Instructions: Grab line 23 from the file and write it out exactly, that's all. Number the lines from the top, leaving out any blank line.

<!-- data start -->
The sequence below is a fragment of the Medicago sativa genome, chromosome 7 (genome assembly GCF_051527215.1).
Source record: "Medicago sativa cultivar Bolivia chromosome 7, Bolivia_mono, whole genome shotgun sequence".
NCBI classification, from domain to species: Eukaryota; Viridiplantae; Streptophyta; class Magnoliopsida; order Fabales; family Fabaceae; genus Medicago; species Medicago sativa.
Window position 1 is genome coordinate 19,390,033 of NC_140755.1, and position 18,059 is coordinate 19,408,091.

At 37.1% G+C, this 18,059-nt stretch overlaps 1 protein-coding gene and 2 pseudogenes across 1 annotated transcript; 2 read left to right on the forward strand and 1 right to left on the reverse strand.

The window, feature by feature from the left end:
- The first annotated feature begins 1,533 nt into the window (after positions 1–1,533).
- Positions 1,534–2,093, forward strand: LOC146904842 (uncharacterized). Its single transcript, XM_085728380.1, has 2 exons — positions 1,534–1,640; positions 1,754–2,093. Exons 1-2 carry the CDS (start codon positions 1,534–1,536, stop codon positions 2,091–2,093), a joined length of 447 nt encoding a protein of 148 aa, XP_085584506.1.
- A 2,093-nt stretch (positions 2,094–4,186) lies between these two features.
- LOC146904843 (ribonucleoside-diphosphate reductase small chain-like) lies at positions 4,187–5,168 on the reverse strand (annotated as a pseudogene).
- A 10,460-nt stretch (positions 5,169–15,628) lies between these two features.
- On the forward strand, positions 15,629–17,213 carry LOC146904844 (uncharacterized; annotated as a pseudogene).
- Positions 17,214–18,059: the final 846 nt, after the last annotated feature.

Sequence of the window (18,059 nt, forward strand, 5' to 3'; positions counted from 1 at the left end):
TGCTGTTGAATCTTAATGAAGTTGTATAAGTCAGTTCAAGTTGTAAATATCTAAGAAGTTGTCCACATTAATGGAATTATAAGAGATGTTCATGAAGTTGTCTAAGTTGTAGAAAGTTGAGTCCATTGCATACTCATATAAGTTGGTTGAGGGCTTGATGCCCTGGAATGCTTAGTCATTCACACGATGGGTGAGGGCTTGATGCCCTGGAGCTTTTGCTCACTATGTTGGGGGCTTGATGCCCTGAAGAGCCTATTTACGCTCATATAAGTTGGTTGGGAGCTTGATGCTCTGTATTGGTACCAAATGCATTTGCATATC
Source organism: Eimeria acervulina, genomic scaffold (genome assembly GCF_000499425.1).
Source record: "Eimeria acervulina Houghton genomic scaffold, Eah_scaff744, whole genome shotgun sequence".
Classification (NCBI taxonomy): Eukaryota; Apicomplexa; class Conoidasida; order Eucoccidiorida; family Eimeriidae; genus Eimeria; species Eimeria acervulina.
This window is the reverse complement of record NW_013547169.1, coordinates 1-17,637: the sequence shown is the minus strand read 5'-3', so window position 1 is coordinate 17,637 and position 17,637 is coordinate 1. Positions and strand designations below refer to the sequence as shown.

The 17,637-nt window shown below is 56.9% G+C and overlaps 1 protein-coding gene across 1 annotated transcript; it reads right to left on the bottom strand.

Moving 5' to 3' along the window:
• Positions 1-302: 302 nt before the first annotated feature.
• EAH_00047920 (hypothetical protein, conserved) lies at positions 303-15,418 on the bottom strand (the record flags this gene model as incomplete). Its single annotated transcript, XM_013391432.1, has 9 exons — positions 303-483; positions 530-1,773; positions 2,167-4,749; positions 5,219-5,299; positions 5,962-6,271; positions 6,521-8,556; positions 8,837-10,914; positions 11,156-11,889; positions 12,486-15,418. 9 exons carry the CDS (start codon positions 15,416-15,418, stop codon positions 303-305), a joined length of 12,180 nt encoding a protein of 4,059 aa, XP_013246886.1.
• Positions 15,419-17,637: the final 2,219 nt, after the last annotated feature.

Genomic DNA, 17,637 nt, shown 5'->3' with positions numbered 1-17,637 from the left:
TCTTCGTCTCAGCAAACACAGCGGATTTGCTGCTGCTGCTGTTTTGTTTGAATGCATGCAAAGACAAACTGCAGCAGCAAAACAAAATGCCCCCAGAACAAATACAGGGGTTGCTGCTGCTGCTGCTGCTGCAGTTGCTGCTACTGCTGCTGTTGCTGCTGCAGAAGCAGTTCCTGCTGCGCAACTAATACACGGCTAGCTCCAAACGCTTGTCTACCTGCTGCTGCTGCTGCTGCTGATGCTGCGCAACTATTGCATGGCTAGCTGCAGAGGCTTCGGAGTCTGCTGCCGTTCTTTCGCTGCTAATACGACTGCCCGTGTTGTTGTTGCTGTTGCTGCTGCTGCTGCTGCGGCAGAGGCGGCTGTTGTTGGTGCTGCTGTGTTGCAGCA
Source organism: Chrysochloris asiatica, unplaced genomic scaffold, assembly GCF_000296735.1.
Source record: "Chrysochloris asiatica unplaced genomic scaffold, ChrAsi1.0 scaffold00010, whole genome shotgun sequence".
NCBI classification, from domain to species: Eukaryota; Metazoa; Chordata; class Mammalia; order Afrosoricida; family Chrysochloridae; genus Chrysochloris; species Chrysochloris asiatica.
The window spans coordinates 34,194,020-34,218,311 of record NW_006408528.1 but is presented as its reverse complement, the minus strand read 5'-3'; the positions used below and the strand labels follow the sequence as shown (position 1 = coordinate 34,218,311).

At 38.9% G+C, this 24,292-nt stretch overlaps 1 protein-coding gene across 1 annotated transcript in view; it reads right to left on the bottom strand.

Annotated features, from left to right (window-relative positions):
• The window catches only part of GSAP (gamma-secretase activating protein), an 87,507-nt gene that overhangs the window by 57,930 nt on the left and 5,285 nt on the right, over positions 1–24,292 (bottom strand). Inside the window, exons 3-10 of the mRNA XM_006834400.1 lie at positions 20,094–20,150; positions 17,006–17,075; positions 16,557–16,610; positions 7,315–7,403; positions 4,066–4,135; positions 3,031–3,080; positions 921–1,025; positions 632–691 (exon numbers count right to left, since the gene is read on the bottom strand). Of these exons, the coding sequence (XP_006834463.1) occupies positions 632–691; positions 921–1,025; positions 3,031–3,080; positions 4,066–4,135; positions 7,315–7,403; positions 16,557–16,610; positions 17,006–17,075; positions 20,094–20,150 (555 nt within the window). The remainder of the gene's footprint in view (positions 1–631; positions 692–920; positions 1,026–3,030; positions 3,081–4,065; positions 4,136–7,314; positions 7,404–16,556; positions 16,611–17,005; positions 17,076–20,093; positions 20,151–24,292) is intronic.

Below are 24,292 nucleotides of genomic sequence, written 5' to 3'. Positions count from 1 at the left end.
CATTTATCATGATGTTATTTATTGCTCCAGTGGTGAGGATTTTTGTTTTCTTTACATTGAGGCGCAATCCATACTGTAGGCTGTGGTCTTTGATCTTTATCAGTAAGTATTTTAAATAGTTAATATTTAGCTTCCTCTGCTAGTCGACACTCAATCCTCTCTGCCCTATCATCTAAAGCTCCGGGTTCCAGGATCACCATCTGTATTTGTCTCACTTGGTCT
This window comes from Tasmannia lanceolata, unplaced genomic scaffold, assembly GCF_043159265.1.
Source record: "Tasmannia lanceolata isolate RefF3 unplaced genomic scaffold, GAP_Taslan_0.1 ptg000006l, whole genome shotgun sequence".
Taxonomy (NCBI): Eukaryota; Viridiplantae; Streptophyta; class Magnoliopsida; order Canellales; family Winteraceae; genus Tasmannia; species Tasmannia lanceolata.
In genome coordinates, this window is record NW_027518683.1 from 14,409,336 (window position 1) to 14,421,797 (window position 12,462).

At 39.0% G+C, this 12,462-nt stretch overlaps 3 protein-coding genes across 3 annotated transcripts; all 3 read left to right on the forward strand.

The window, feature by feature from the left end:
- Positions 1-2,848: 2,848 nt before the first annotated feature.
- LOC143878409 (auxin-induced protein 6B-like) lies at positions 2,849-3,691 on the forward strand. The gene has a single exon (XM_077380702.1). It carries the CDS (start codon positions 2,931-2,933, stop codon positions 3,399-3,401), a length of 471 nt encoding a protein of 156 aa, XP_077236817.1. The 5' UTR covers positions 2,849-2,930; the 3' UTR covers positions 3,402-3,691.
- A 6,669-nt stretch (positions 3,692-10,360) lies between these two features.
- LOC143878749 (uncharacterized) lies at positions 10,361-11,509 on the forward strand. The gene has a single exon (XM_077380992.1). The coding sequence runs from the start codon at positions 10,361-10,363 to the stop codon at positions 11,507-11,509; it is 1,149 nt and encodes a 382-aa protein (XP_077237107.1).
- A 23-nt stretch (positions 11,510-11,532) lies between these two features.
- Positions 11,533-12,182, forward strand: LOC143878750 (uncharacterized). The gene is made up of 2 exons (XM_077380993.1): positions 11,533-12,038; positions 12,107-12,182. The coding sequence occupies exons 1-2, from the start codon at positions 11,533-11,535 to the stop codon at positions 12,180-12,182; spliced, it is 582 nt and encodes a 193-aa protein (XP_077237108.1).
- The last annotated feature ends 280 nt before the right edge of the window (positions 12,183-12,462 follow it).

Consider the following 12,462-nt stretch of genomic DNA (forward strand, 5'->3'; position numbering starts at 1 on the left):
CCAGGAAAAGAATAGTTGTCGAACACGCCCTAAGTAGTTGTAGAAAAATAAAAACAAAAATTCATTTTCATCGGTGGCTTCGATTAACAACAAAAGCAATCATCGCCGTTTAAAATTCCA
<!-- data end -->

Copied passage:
• EAH_00047920 (hypothetical protein, conserved) lies at positions 303-15,418 on the bottom strand (the record flags this gene model as incomplete). Its single annotated transcript, XM_013391432.1, has 9 exons — positions 303-483; positions 530-1,773; positions 2,167-4,749; positions 5,219-5,299; positions 5,962-6,271; positions 6,521-8,556; positions 8,837-10,914; positions 11,156-11,889; positions 12,486-15,418. 9 exons carry the CDS (start codon positions 15,416-15,418, stop codon positions 303-305), a joined length of 12,180 nt encoding a protein of 4,059 aa, XP_013246886.1.